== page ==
Resident Commissioner Anibal Acevedo Vila said an improved form of Puerto Rico’s commonwealth status was the best option for the future of Puerto Rico and the interests of the United States, in a speech Tuesday night in the Marvin Center Amphitheater.
The Student Activities Center hosted Vila as part of its Leadership Lecture Series, sponsored in part by New York Life. The Resident Commissioner spoke in front of about 50 people about his role in the United States government, the meaning of Puerto Rico’s commonwealth status and his ideas about the island’s role in the 21st century.
As Resident Commissioner for the Commonwealth of Puerto Rico, Vila is the sole representative of Puerto Rico in the U.S. House of Representatives. Though not permitted to vote on the House floor, the Resident Commissioner participates in debates and can serve on congressional committees.
Vila outlined three common ideas about what the classification of Puerto Rico should be – a commonwealth, a state within the union, and an independent nation-state. He also explained why he feels that an enhanced commonwealth status is the superior choice.
“I favor commonwealth not because it is perfect, but because it is the best realistic option for the Puerto Rico and the United States,” he said.
He spoke at length about how statehood is unpopular among Puerto Ricans and incompatible with what he called Puerto Rico’s unique cultural identity.
“I speak of nationhood in a sociological sense, and in that sense, Puerto Rico is today its own nation,” Vila said. “We don’t call ourselves Puerto Rican Americans. We call ourselves Puerto Ricans.”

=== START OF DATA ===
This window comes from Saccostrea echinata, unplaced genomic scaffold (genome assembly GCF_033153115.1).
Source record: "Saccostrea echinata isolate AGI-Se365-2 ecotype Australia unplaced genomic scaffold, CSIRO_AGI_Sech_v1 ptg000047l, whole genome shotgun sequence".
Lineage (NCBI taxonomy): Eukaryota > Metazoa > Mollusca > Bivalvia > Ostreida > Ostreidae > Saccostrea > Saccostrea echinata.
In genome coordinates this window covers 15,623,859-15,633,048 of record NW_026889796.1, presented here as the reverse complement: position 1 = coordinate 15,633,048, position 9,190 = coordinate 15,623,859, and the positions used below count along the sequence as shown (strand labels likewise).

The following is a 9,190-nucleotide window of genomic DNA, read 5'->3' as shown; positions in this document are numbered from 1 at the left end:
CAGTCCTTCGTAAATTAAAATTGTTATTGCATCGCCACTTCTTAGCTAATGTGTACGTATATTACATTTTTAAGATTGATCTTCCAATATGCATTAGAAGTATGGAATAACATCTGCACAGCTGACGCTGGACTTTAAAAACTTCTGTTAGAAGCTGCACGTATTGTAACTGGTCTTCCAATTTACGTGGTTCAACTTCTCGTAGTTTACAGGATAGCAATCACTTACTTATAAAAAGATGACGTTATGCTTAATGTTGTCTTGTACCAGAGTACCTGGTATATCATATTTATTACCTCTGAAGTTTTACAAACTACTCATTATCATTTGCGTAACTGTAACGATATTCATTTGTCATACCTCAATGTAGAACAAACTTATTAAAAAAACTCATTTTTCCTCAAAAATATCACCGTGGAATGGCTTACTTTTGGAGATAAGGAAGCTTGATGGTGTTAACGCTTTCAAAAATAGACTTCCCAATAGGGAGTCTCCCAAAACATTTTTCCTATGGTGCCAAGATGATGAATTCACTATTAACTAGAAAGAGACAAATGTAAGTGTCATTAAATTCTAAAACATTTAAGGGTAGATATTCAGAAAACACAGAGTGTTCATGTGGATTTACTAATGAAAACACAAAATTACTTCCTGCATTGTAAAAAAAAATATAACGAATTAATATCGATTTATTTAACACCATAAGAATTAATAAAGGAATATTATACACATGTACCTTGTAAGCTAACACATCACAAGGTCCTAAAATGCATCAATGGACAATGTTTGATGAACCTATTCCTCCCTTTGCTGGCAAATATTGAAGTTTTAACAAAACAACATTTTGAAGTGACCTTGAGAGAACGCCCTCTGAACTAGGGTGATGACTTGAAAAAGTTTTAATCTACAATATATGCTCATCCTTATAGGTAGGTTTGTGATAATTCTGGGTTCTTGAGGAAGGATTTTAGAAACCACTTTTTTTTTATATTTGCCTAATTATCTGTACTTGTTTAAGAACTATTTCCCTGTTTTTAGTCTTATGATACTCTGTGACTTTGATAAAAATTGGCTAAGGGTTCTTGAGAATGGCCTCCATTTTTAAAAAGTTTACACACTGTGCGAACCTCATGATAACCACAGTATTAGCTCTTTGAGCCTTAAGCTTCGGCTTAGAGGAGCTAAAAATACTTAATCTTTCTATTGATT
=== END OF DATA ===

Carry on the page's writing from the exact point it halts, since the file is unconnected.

He also said the United States might find it difficult to integrate Puerto Rico into the country’s cultural sphere.
“I support multiculturalism, but this is different,” Vila said. “Is the United States ready to become a multinational state? We’re not talking about accepting a new minority group. This is about identity.”
Vila stressed that while statehood would have many advantages, such as full representation in Congress, maintaining Puerto Rico’s cultural values outweighed the benefits.
“These are the tradeoffs you have to make,” Vila said. “If you ask me which is better, having Senators or preserving your identity, I’m going to choose identity.”
After the Resident Commissioners address, students said they were better informed about Puerto Rico and its position in relation to the United States.
“I thought (the speech) was really interesting,” sophomore Willis Bruckermann said. “I wasn’t sure exactly what commonwealth status meant for the island and its people.”
Sophomore Ellen Bernstein said she was surprised that statehood was such an unpopular idea in Puerto Rico.
“I really had no idea what Puerto Ricans themselves wanted in terms of commonwealth status or statehood,” she said.